Najib Abdul Razak may appeal to Yang di-Pertuan Agong Sultan Ibrahim Sultan Iskandar if he is dissatisfied with his reduced sentence granted by the Pardons Board.
Prime Minister Anwar Ibrahim said the process of granting a pardon is beyond the prerogative of the prime minister and the government.
“I respect the decision of the then King. Now we have a new King. Whatever one feels – of course, it is very political – some support, some don’t.
“But they cannot ignore the fact that you must respect the rights of everyone convicted to appeal to the Pardons Board.
“Now the Pardons Board has made a decision. If one is satisfied, then it is fair. If it does not satisfy, he or she still has the avenue to appeal at a later stage,” Anwar said in an interview with Al Jazeera tonight.
The Pardons Board today announced that Najib’s jail sentence will be slashed from 12 years to six, meaning the former prime minister would be released as early as Aug 23, 2028.
The board also slashed the fine slapped on the former Umno president from RM210 million to RM50 million.
However, failure to pay the fine would add another year to Najib’s prison sentence, where he will only be released on Aug 23, 2029.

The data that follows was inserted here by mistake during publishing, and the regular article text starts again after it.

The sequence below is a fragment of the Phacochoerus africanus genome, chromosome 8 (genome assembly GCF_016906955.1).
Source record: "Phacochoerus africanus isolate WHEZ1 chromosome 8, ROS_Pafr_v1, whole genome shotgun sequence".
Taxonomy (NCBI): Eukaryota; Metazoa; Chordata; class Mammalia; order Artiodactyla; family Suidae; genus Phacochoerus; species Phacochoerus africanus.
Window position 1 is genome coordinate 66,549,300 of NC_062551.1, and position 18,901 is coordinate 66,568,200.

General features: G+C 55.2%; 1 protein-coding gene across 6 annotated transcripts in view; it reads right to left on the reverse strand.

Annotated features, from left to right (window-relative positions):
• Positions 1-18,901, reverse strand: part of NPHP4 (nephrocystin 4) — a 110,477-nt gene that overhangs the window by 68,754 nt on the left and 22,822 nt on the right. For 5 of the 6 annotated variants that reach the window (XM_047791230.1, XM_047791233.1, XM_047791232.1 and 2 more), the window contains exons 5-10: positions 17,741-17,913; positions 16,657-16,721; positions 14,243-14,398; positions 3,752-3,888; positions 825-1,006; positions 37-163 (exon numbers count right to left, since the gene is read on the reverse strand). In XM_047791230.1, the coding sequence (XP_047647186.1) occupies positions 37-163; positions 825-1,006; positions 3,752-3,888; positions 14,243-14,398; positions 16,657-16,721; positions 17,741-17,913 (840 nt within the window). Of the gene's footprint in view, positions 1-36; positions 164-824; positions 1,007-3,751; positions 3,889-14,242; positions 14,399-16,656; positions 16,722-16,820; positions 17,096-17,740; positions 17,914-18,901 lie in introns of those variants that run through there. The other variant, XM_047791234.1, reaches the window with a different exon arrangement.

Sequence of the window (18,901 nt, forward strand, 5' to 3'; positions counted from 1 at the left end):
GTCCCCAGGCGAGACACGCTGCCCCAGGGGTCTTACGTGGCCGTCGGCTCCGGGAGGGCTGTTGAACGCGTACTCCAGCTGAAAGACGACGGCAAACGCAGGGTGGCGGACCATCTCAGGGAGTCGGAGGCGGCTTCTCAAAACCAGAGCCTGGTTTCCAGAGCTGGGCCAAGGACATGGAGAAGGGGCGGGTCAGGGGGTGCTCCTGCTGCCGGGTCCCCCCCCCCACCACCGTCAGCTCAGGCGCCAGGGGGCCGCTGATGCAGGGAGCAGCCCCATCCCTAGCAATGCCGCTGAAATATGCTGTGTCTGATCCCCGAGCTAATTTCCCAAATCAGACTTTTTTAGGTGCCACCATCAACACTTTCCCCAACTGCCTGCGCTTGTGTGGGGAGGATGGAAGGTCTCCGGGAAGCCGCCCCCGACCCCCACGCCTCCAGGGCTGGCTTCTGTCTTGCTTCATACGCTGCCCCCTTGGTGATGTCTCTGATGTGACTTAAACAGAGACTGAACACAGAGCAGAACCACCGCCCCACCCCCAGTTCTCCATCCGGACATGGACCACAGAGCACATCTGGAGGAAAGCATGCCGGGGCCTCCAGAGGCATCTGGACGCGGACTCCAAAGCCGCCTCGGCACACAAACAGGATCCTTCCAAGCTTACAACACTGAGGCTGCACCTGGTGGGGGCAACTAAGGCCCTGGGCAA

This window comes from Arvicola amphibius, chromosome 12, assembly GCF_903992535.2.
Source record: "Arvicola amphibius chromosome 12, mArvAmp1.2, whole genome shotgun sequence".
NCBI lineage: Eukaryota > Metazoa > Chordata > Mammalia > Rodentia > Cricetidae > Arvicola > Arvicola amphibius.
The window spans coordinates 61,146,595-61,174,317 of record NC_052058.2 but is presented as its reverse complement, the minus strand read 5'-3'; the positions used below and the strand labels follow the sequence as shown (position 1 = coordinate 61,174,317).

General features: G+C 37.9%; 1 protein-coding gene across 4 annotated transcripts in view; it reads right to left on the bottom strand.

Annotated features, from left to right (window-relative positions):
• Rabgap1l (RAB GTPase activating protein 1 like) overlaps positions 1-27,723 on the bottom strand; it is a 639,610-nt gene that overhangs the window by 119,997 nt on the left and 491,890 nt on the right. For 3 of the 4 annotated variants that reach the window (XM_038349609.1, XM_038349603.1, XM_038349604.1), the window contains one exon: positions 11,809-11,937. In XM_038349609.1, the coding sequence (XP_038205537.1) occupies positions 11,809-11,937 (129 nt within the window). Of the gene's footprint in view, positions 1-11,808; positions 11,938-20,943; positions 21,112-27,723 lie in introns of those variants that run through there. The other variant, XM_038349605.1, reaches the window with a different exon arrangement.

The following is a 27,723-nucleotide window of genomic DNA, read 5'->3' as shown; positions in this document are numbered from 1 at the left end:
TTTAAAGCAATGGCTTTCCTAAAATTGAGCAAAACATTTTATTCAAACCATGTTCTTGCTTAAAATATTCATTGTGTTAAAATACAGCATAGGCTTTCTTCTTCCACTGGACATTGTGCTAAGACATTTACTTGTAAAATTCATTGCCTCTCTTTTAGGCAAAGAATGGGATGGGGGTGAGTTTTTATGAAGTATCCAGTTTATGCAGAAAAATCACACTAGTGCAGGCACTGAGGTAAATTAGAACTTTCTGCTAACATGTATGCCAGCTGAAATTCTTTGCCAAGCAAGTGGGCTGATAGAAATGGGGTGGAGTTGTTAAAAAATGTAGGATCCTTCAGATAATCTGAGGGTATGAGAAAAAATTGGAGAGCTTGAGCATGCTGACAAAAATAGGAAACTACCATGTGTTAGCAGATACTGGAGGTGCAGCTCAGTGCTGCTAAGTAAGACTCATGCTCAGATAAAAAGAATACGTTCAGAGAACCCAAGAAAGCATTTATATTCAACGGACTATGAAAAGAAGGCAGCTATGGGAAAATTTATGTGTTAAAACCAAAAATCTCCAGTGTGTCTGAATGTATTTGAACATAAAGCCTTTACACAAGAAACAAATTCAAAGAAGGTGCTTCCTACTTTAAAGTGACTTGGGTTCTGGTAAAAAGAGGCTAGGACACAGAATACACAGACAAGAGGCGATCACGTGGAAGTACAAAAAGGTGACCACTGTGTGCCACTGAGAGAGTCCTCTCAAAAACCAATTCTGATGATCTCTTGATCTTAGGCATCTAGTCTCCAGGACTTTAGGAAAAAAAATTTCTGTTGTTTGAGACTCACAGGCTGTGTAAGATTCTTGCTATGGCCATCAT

This decision made by the Pardons Board was one of the last acts of Sultan Abdullah Sultan Ahmad Shah, whose term ended on Tuesday (Jan 30).
Speaking on the Pardons Board’s decision, Anwar said all considerations were taken into account before Sultan Abdullah made his decision.
“I used to sit on the Pardons Board as a minister in charge of Kuala Lumpur, and now it’s (ministership is) being held by someone else.
“But of course, the King as a constitutional monarch, consults the attorney-general, the prime minister and more. He is of course the bastion to uphold the Constitution and the rule of law.
“And all of the considerations were taken into account and then the King, after listening to the board, finally decided to reduce the sentence by 50 percent which means (Najib will be released) in 2028,” he said.
All states in Malaysia have their own Pardons Board headed by their sultans – or governors for Penang, Malacca, Sabah, and Sarawak.
According to Articles 42(5) and 42(11) of the Federal Constitution, the Pardons Board for the Federal Territories comprises the attorney-general, federal territories minister, and no more than three other members appointed by the Yang di-Pertuan Agong.
Based on appointments announced through the federal gazette, there are four names whose appointments were valid at the time Najib’s pardon was considered.
This means at least one of those persons is no longer a member due to resignations and other factors that may nullify an appointment, which is not announced through the gazette.
These royal appointees are Prasad Sandosham Abraham, Paramasivam Arunasalam, Darussalam Budin, and Zaharah Ibrahim.
According to former attorney-general Tommy Thomas, among the criteria for a pardon include when a prisoner has served one-third of their jail sentence before applying and that the prisoner cannot have other pending criminal cases.
Najib is currently on trial for other cases including four counts of abuse of power and 21 counts of money laundering involving RM2.27 billion from 1MDB.